Between two frames

The speed of a cinema film is 24 frames per second. God knows how many frames per second flicker past our daily perception. But it is as if at the brief moments I’m talking about, suddenly and disconcertingly we see between two frames. We come upon a part of the visible which wasn’t destined for us. Perhaps it was destined for — night-birds, reindeer, ferrets, eels, whales… Perhaps it was destined not only for animals but for lakes, slow-growing trees, ores, carbon…

Our customary visible order is not the only one: it co-exists with other orders. Stories of fairies, sprites, ogres were a human attempt to come to terms with this co-existence. Hunters are continually aware of it and so can read signs we do not see. Children feel it intuitively, because they have the habit of hiding behind things. There they discover the interstices between different sets of the visible.

Last night before bed, I read John Berger’s essay “Opening a Gate” in Why Look at Animals? This section struck me, perhaps because it was so similar to what I was trying to get at when wrote about the idea of the beyond-world. I like the idea of multiple beyond-worlds, not destined for us that we occasionally catch glimpses of, perhaps out of the corner of our eye, perhaps head on.

When I wrote about the beyond-world, I mentioned Shoal Creek in Austin. It’s right in the middle of the city. There is a sidewalk that runs along it. Once evening, I was walking on that sidewalk and came upon an owl sitting on a branch. It was directly in front of me and staring right at me. I stopped in my tracks and stared at it for a moment. Perhaps longer than a mere moment, it’s hard to say. The world around me and the bird seemed to shift: colors changed and there was an electricity in the air. It may simply have been that the sun was going down. In fact, whenever I see the word “gloaming” that moment comes back to me. It alone captures the sudden shift of colors and texture that came so suddenly and just as suddenly disappeared.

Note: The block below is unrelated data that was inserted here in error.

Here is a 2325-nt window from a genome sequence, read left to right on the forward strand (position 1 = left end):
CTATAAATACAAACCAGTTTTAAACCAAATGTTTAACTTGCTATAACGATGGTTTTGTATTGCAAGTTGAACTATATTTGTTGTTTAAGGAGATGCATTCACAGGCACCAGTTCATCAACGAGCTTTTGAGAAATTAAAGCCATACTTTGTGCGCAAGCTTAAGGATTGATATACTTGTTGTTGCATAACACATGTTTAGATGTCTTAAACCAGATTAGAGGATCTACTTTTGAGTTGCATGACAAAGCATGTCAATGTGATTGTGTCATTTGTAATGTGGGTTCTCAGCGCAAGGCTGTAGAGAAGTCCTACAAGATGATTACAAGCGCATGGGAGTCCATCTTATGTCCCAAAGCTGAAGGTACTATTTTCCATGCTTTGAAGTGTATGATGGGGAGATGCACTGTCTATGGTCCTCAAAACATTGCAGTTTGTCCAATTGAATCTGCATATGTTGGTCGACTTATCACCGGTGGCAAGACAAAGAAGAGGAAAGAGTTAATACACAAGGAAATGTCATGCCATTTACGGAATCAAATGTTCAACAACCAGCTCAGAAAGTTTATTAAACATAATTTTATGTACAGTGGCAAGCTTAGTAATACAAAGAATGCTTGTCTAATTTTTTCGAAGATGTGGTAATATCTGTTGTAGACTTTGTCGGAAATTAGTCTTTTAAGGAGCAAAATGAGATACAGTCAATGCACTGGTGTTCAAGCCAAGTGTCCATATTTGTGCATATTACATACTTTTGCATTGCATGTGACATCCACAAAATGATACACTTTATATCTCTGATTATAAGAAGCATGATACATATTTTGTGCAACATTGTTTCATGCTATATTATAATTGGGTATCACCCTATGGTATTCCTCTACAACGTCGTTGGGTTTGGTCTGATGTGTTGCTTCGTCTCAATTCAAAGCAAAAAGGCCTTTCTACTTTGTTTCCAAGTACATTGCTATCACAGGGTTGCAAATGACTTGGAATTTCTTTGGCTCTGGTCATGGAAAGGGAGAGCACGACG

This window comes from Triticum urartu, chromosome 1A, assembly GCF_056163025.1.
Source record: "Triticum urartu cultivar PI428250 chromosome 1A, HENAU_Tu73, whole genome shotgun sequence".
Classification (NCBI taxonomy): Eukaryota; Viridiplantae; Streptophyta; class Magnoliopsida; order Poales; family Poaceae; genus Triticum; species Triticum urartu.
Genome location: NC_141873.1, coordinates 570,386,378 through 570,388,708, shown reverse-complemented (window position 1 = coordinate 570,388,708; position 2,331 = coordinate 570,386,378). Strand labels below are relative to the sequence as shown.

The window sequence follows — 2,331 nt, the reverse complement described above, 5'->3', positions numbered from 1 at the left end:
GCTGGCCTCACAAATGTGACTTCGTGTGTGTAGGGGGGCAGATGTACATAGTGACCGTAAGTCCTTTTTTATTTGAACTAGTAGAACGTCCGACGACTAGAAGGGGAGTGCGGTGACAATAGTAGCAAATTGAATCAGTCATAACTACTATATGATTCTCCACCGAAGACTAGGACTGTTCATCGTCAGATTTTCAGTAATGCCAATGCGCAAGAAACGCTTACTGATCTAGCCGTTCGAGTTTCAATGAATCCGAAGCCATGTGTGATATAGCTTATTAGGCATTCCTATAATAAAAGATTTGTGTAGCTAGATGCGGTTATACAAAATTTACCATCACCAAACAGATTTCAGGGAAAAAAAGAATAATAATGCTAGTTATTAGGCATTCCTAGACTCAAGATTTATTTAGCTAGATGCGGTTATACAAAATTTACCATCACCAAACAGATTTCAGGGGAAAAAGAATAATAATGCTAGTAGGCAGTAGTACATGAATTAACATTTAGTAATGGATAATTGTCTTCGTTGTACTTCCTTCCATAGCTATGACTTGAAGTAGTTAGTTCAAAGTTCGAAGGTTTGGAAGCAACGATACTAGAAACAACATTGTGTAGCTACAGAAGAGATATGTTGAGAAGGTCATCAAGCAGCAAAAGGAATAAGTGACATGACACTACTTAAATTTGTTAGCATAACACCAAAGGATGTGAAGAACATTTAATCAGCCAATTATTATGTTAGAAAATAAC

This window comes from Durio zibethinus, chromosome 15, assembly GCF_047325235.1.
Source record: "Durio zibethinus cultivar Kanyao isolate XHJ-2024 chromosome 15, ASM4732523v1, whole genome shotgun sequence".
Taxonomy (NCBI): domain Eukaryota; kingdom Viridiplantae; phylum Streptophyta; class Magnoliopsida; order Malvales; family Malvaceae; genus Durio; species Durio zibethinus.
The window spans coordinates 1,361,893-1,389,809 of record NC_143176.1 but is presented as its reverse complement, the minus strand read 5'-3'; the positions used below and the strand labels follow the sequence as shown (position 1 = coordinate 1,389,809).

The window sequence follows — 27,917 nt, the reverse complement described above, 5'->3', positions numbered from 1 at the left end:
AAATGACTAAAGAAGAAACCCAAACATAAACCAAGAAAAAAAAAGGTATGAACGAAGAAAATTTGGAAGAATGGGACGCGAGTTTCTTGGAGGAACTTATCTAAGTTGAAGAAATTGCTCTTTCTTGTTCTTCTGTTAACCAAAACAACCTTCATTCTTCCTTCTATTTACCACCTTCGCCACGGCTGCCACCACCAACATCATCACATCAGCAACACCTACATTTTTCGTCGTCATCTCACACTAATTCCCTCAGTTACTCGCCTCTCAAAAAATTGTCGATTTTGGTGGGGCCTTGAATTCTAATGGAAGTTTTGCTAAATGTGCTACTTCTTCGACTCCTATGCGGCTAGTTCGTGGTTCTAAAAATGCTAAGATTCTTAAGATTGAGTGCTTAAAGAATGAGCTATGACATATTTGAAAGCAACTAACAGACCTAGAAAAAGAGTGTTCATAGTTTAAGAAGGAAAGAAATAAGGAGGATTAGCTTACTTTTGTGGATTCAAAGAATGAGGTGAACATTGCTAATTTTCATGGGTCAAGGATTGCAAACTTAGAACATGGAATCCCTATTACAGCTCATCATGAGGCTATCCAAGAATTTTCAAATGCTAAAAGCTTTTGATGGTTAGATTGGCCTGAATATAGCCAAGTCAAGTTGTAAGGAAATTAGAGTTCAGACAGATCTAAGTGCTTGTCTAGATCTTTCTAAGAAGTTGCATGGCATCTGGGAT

The other thing that Berger’s description of a different perception found between two frames reminded me of was a lot of the writing of Haruki Murakami. He describes this as combining objective language and personal language. Murakami’s personal language feels like a beyond-world, something seen by—perhaps destined for—one person only. It’s the interplay between the world everyone agrees on and one individual’s beyond-world that I enjoy so much about Murakami’s writing.

In some some sense, this feels like what much fiction writing and some non-fiction writing, like the writing of Rebecca Solnit and Robert Macfarlane. Perhaps this is only true of the authors I love—such as Calvino, Borges, Carter and García Márquez—who take their queue as much from folktale and mythology as they do from science and reason. I return again and again to the writers who are able to communicate the internal life of a character or themselves.

Top 5 books for 2007

I’m a little late with my “best of” 2007 lists. It think technically you’re supposed to write these before the end of the year. Oh well, I’ve never really been one for following convention anyway. This is a list of the books that I read during 2007 that I enjoyed most. This doesn’t necessarily mean that the books came out in 2007. All five books are fiction. I suppose I should compile a non-fiction list as well, but most of the non-fiction I’ve been reading has been tech books. And I wouldn’t want to bore you to tears.

Wizard of the Crow, by Ngugi Wa Thiong’o
Probably best described as satirical magical realism, but don’t let that put you off. This is hands down my favourite book of the year. I think I’ve given this as a present to pretty much everyone I know.
Suite Française, by Irène Némirovsky
I haven’t read any of her other books, but Némirovsky was a writer of extraordinary talent. Her characters, her attention to detail and her ability to inhabit a future that she would never know are the reasons that this book is a great work of literature, despite the fact that she was never able to complete the book.
Margherita Dolce Vita, by Stefano Benni
Another one of those books that I keep giving as a present. This is a fantastic tale of what happens when innocence, family and politics collide.
Never Let Me Go, by Kazuo Ishiguro
I’ve written briefly about Never Let Me Go before. What is extraordinary about the book is not so much what is said, but what goes unsaid.
My Uncle Napoleon, by Iraj Pezeshkzad
An Iranian classic, currently banned in Iran. The characters are so well drawn that you are rarely told who is speaking, you simply know by what is said.

So there it is in all its glory. What do you think? What were your favourite books last year?